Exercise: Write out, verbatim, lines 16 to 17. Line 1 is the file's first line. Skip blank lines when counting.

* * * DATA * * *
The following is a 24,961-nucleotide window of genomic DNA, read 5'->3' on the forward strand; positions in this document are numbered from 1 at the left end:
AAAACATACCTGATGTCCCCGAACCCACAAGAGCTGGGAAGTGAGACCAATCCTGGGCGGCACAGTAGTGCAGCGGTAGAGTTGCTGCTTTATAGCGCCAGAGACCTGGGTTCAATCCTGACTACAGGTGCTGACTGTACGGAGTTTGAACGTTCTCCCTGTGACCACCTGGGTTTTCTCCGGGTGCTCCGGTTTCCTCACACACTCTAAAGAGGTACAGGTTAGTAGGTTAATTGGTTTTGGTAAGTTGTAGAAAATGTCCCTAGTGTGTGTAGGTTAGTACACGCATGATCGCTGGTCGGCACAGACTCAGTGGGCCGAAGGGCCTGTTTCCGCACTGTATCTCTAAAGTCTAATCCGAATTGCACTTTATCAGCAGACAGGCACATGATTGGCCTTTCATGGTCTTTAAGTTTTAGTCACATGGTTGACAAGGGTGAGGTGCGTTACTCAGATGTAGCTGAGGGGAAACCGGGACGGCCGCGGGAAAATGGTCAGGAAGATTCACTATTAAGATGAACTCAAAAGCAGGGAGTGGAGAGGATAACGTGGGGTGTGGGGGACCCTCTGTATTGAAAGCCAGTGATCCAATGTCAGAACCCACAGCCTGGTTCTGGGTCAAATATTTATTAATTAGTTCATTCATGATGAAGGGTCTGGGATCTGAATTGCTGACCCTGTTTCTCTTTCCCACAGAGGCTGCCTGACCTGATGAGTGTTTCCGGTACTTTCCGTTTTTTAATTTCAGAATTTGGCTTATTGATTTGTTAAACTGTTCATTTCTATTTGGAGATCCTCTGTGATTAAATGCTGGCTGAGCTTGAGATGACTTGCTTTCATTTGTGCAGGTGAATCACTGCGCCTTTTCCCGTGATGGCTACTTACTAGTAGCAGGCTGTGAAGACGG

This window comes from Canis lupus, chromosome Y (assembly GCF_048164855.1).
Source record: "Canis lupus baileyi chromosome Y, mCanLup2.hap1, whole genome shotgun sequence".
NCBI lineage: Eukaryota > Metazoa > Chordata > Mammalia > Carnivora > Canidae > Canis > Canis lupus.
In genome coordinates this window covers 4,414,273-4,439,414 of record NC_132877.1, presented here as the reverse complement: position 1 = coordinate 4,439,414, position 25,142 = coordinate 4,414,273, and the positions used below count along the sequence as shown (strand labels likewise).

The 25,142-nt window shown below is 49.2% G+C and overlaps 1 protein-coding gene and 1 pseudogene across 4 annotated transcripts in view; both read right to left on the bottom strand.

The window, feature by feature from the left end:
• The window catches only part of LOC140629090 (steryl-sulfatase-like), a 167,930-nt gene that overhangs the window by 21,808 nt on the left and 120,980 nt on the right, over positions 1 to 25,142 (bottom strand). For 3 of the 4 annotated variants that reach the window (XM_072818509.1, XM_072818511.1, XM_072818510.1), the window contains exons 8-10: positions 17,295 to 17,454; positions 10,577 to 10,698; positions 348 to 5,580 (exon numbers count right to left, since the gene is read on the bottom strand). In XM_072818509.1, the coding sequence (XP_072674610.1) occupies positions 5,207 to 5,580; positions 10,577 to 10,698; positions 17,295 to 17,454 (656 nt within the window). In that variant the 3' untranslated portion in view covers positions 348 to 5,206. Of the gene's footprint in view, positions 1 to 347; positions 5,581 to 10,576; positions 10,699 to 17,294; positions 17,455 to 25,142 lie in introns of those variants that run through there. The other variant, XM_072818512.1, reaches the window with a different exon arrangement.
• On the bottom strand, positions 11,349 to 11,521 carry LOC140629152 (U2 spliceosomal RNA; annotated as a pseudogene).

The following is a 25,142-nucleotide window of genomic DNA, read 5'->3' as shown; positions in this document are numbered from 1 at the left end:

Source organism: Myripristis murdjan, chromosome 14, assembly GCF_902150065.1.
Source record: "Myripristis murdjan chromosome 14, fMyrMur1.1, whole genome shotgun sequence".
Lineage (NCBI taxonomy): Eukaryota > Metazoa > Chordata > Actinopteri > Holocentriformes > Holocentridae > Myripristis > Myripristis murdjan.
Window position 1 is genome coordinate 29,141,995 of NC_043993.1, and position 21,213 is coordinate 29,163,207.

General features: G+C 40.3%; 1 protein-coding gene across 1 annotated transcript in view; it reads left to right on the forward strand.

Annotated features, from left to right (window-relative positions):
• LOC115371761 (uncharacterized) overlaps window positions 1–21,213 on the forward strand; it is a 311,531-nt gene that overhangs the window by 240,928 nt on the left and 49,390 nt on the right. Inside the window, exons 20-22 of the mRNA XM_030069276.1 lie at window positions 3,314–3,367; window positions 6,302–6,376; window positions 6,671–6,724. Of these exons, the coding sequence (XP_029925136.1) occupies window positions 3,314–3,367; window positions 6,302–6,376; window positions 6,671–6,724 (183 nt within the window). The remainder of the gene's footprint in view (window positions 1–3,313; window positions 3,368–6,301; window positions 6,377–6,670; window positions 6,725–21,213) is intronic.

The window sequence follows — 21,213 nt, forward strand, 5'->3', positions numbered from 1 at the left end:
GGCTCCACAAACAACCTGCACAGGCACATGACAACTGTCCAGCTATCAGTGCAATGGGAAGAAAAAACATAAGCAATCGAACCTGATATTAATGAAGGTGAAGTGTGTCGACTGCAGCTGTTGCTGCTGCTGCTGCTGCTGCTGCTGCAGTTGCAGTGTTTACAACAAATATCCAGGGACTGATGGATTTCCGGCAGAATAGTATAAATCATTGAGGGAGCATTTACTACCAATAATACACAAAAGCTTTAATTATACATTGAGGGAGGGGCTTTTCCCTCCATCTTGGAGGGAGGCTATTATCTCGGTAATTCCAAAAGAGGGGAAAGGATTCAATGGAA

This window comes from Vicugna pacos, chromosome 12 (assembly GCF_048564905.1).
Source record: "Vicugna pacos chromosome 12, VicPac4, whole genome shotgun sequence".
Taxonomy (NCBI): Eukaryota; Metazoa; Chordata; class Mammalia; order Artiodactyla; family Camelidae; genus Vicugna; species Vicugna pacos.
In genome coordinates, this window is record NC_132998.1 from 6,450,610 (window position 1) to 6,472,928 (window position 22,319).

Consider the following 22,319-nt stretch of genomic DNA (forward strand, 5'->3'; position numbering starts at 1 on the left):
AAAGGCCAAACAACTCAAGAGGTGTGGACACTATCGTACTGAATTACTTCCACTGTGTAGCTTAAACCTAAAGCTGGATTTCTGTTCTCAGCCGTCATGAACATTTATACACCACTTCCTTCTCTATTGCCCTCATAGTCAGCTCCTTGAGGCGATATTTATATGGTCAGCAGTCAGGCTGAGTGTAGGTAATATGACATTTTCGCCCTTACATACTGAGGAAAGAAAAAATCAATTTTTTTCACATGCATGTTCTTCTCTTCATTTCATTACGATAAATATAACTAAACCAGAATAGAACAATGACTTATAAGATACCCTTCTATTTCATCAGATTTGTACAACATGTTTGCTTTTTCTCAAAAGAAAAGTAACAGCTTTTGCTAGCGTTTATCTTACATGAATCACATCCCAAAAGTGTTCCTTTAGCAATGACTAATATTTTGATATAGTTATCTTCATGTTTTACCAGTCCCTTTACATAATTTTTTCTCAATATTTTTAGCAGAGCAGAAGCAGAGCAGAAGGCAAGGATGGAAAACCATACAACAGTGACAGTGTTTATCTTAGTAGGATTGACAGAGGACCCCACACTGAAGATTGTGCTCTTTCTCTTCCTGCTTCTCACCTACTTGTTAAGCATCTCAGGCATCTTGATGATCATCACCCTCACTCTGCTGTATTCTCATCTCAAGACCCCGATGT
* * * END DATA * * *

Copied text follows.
General features: G+C 40.3%; 1 protein-coding gene across 1 annotated transcript in view; it reads left to right on the forward strand.

Annotated features, from left to right (window-relative positions):